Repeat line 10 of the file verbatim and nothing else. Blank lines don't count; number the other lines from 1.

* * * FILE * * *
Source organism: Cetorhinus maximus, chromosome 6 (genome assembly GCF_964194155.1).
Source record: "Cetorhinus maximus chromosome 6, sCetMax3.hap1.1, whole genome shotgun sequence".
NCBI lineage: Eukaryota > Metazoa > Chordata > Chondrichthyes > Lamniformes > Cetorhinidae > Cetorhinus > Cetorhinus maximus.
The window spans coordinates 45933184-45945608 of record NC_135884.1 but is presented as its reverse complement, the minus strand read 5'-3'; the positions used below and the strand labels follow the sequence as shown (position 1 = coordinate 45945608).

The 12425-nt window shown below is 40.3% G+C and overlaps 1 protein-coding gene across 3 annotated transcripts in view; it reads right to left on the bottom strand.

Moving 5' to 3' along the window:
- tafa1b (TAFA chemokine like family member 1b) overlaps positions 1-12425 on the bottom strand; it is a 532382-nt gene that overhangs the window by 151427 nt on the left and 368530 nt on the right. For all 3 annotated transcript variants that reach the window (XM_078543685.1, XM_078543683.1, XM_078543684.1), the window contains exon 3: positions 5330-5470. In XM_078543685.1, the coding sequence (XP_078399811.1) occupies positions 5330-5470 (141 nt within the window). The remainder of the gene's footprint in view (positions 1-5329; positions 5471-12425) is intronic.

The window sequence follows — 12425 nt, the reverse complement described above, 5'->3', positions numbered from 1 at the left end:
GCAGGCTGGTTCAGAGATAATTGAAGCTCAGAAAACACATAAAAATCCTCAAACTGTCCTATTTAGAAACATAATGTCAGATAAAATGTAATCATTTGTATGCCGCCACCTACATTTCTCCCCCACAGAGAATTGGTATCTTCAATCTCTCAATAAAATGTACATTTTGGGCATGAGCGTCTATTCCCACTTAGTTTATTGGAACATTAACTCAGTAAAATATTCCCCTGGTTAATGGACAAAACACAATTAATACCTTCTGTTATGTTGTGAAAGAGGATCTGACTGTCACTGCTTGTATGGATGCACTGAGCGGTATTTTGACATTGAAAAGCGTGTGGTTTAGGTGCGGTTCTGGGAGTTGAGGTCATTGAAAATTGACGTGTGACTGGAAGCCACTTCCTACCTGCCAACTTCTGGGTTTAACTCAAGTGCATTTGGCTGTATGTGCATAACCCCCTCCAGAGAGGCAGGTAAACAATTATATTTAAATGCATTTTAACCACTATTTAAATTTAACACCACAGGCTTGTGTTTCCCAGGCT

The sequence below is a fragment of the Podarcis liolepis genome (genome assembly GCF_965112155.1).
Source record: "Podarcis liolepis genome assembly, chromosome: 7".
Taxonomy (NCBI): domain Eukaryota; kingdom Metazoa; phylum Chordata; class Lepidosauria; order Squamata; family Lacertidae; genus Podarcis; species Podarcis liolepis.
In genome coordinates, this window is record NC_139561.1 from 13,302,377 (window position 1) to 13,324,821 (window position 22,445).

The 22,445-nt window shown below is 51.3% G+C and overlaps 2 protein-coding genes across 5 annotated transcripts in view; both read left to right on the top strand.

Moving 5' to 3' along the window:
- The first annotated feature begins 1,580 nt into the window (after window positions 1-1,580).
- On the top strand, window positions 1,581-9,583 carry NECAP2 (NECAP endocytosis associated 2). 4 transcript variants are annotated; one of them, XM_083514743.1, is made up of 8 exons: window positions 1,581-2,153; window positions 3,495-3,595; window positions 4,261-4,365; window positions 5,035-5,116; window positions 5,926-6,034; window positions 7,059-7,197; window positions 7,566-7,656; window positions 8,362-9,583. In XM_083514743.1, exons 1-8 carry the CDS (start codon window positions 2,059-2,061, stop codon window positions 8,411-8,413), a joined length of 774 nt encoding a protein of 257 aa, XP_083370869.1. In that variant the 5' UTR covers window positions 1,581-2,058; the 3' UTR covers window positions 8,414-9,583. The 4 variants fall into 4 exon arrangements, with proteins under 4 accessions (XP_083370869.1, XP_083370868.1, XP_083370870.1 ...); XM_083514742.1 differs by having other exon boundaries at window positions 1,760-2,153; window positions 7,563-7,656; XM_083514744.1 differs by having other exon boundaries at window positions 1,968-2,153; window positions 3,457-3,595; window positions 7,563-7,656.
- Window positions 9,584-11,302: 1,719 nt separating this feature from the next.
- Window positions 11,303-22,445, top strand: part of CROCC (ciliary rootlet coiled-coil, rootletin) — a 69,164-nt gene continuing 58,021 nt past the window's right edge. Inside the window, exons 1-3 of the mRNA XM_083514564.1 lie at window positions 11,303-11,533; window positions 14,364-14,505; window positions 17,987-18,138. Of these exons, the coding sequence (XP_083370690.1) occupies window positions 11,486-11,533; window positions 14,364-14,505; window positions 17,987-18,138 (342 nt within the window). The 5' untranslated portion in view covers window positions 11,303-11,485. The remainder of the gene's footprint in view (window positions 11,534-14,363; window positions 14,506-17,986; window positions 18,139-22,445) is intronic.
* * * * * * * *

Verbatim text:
The sequence below is a fragment of the Podarcis liolepis genome (genome assembly GCF_965112155.1).